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A society dedicated to promoting awareness of the continuing importance of the 92 historic (or traditional) Counties of the United Kingdom.

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The new Sutherland Flag with a Sutherland border sign. Courtesy of Phillip Tibbetts.

New Flags for Sutherland and East Lothian

Sutherland and East Lothian have become the latest counties in Scotland to have flags registered by the Flag Institute. Both flags were adopted following a public vote.

The Sutherland flag was unveiled at a ceremony hosted by the Lord Lieutenant of Sutherland at Highland Council’s offices in Drummuie, Golspie and attended by representatives of HMS Sutherland, local veterans and pipers from Sutherland Schools Pipe Band. The design represents Sutherland’s unique position as the historic mainland frontier between Scotland and the Vikings. The sun at the centre of the two crosses represents the sun at its highest in the South and thus the origins of the county’s name as the Viking’s ‘South Land’. The colours were inspired by those of the former Sutherland County Council.

The Sutherland flag being hoisted by sailors from HMS Sutherland. Courtesy of British County Flags.

The East Lothian flag was revealed on December 13th 2018 at a reception hosted by the Lord Provost. The design was created by local man, Archie Martin, who sadly passed away before the competitions’ conclusion. The design features a voided saltire in reference to East Lothian being the legendary birthplace of the Scottish national flag, at Athelstaneford. The blue colour recalls the Scottish saltire and the Rivers Esk and Tyne. The gold colour recalls the county’s reputation as the granary of Scotland. In the centre of the design, on a voided lozenge, is a golden lion rampant. This serves as a link to the civic arms of the county, in turn inspired by the arms of the Earls of Dunbar representing the mediaeval history of the county.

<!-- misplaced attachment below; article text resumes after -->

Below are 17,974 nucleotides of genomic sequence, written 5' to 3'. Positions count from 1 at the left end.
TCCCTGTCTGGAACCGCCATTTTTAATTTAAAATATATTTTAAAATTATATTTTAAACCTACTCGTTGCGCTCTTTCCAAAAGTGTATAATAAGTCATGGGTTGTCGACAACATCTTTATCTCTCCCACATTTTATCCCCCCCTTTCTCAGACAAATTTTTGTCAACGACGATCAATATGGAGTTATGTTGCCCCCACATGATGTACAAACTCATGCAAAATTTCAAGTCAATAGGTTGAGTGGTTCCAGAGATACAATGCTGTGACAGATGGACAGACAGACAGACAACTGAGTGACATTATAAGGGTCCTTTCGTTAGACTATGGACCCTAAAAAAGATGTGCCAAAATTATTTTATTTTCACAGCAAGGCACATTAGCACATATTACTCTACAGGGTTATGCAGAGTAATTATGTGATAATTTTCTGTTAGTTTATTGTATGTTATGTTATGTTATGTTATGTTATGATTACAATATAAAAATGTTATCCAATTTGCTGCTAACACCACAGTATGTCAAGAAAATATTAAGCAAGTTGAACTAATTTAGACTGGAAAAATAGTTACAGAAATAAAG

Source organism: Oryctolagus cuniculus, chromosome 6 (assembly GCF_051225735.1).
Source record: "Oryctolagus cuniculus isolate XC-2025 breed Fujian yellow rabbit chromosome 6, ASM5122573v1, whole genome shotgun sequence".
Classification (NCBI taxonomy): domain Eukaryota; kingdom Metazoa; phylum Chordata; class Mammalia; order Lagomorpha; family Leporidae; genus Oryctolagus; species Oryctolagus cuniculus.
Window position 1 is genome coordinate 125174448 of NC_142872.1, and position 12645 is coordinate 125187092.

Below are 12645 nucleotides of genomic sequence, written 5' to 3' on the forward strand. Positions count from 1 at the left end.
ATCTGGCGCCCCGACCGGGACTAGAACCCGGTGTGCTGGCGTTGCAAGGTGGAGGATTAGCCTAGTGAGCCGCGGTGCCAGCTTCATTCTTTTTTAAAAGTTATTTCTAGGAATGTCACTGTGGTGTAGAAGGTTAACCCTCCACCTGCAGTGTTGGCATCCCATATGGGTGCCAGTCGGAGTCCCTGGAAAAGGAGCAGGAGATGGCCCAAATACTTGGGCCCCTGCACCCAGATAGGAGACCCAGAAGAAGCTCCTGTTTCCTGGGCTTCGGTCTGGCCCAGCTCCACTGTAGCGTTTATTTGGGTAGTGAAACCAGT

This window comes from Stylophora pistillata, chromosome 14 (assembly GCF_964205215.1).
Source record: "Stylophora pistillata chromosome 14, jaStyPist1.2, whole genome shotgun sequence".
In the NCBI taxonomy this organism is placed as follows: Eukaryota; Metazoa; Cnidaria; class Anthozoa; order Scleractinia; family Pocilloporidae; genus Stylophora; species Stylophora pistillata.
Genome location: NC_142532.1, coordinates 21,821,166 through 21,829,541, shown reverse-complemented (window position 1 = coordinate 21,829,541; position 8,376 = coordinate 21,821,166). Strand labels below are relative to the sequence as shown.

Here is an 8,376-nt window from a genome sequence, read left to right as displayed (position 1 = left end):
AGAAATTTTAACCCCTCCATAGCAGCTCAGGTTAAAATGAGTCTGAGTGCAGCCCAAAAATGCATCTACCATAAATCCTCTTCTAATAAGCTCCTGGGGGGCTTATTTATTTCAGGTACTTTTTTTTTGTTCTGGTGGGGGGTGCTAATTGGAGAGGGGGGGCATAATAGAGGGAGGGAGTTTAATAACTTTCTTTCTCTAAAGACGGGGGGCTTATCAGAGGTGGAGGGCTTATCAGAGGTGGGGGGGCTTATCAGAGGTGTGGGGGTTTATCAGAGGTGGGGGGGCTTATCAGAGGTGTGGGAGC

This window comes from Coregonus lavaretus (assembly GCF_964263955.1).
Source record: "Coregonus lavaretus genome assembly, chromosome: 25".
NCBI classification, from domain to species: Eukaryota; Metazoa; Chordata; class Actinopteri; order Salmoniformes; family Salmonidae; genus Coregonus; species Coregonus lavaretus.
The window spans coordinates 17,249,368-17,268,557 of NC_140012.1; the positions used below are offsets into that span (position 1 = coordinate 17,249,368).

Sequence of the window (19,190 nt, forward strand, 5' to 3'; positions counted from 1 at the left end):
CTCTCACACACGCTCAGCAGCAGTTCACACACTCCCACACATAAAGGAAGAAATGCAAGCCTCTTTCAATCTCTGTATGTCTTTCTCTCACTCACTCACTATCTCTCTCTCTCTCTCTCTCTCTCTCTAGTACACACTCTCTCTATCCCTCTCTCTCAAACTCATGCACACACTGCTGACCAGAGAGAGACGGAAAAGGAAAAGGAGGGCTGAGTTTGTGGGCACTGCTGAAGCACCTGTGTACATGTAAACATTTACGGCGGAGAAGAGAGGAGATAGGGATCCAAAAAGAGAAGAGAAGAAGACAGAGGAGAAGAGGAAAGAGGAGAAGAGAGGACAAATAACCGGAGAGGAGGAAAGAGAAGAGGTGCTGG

Lord Lyon Joseph Morrow, left, presenting the flag with East Lothian Lord Lieutenant Michael Williams. Courtesy of British County Flags.

This brings the total number of Scottish counties with registered flags to six (along with Orkney, Shetland, Kirkcudbrightshire and Caithness). This compares to 43 counties in England and Wales now with registered flags.  The process in Scotland, however, is more complicated with all heraldic flags coming under the legal jurisdiction of the Lord Lyon King of Arms. We can, however, expect further Scottish county flags to be registered in the next few years, especially following the appointment of the Flag Institute’s Community Vexillologist Phillip Tibbetts as an honorary vexillologist to the Court of the Lord Lyon. Many thanks are due to him and all those involved in the design and registration of these latest county flags. ABC hopes that these flags will become familiar symbols of county pride within their counties.

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